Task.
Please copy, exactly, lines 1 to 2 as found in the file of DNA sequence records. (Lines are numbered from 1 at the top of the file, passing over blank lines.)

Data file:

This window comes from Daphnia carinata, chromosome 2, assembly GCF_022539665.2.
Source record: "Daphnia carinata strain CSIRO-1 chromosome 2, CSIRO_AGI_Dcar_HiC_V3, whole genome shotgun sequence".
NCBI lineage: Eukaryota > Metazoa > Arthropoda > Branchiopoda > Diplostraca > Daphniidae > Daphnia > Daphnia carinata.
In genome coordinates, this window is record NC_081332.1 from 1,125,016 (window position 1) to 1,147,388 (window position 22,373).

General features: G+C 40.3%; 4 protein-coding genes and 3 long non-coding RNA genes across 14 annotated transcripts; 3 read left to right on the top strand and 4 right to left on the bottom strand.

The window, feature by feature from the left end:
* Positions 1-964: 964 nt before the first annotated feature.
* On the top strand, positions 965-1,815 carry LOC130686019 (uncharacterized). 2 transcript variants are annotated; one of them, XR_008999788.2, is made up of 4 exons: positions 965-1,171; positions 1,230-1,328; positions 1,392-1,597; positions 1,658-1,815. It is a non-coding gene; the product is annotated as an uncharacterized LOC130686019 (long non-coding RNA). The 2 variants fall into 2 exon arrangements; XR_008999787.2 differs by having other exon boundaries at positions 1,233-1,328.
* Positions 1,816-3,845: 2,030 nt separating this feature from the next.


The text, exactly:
This window comes from Daphnia carinata, chromosome 2, assembly GCF_022539665.2.
Source record: "Daphnia carinata strain CSIRO-1 chromosome 2, CSIRO_AGI_Dcar_HiC_V3, whole genome shotgun sequence".